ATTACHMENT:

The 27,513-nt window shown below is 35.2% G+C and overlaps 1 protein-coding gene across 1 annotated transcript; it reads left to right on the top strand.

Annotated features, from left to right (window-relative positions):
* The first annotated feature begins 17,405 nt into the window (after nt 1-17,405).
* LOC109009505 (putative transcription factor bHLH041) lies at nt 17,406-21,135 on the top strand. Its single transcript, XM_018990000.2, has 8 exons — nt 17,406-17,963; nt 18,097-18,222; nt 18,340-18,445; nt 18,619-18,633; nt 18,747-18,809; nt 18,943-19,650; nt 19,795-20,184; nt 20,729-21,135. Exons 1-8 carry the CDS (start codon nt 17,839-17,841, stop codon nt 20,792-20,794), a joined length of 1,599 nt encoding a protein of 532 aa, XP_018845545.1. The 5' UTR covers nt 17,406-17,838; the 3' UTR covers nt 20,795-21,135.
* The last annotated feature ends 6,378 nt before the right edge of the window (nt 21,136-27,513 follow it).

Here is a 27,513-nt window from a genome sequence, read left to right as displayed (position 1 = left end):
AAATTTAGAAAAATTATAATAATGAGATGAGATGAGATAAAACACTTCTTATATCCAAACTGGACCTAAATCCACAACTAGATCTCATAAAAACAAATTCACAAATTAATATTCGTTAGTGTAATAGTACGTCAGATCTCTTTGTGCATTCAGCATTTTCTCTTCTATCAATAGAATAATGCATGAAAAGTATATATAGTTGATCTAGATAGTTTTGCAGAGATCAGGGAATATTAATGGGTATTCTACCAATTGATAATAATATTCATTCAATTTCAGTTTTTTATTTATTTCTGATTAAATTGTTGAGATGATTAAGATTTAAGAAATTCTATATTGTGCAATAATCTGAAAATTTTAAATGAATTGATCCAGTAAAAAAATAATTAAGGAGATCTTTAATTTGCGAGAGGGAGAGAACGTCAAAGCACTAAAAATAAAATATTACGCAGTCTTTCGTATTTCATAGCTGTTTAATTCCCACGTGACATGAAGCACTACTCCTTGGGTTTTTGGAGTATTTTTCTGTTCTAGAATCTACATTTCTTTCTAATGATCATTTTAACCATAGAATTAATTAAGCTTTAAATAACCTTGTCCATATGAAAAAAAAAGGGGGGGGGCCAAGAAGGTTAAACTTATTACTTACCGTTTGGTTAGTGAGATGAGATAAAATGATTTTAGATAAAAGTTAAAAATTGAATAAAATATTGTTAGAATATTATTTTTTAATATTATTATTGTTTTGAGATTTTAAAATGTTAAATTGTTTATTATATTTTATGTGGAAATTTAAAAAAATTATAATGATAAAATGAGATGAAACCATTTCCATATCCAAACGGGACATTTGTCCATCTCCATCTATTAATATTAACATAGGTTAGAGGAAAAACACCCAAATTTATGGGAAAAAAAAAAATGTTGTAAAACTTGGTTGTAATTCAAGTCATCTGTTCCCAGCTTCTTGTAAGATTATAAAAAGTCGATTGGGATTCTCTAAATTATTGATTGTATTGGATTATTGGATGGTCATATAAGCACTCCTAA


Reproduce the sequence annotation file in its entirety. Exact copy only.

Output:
The 27,513-nt window shown below is 35.2% G+C and overlaps 1 protein-coding gene across 1 annotated transcript; it reads left to right on the top strand.

Annotated features, from left to right (window-relative positions):
* The first annotated feature begins 17,405 nt into the window (after nt 1-17,405).
* LOC109009505 (putative transcription factor bHLH041) lies at nt 17,406-21,135 on the top strand. Its single transcript, XM_018990000.2, has 8 exons — nt 17,406-17,963; nt 18,097-18,222; nt 18,340-18,445; nt 18,619-18,633; nt 18,747-18,809; nt 18,943-19,650; nt 19,795-20,184; nt 20,729-21,135. Exons 1-8 carry the CDS (start codon nt 17,839-17,841, stop codon nt 20,792-20,794), a joined length of 1,599 nt encoding a protein of 532 aa, XP_018845545.1. The 5' UTR covers nt 17,406-17,838; the 3' UTR covers nt 20,795-21,135.
* The last annotated feature ends 6,378 nt before the right edge of the window (nt 21,136-27,513 follow it).

Here is a 27,513-nt window from a genome sequence, read left to right as displayed (position 1 = left end):
AAATTTAGAAAAATTATAATAATGAGATGAGATGAGATAAAACACTTCTTATATCCAAACTGGACCTAAATCCACAACTAGATCTCATAAAAACAAATTCACAAATTAATATTCGTTAGTGTAATAGTACGTCAGATCTCTTTGTGCATTCAGCATTTTCTCTTCTATCAATAGAATAATGCATGAAAAGTATATATAGTTGATCTAGATAGTTTTGCAGAGATCAGGGAATATTAATGGGTATTCTACCAATTGATAATAATATTCATTCAATTTCAGTTTTTTATTTATTTCTGATTAAATTGTTGAGATGATTAAGATTTAAGAAATTCTATATTGTGCAATAATCTGAAAATTTTAAATGAATTGATCCAGTAAAAAAATAATTAAGGAGATCTTTAATTTGCGAGAGGGAGAGAACGTCAAAGCACTAAAAATAAAATATTACGCAGTCTTTCGTATTTCATAGCTGTTTAATTCCCACGTGACATGAAGCACTACTCCTTGGGTTTTTGGAGTATTTTTCTGTTCTAGAATCTACATTTCTTTCTAATGATCATTTTAACCATAGAATTAATTAAGCTTTAAATAACCTTGTCCATATGAAAAAAAAAGGGGGGGGGCCAAGAAGGTTAAACTTATTACTTACCGTTTGGTTAGTGAGATGAGATAAAATGATTTTAGATAAAAGTTAAAAATTGAATAAAATATTGTTAGAATATTATTTTTTAATATTATTATTGTTTTGAGATTTTAAAATGTTAAATTGTTTATTATATTTTATGTGGAAATTTAAAAAAATTATAATGATAAAATGAGATGAAACCATTTCCATATCCAAACGGGACATTTGTCCATCTCCATCTATTAATATTAACATAGGTTAGAGGAAAAACACCCAAATTTATGGGAAAAAAAAAAATGTTGTAAAACTTGGTTGTAATTCAAGTCATCTGTTCCCAGCTTCTTGTAAGATTATAAAAAGTCGATTGGGATTCTCTAAATTATTGATTGTATTGGATTATTGGATGGTCATATAAGCACTCCTAA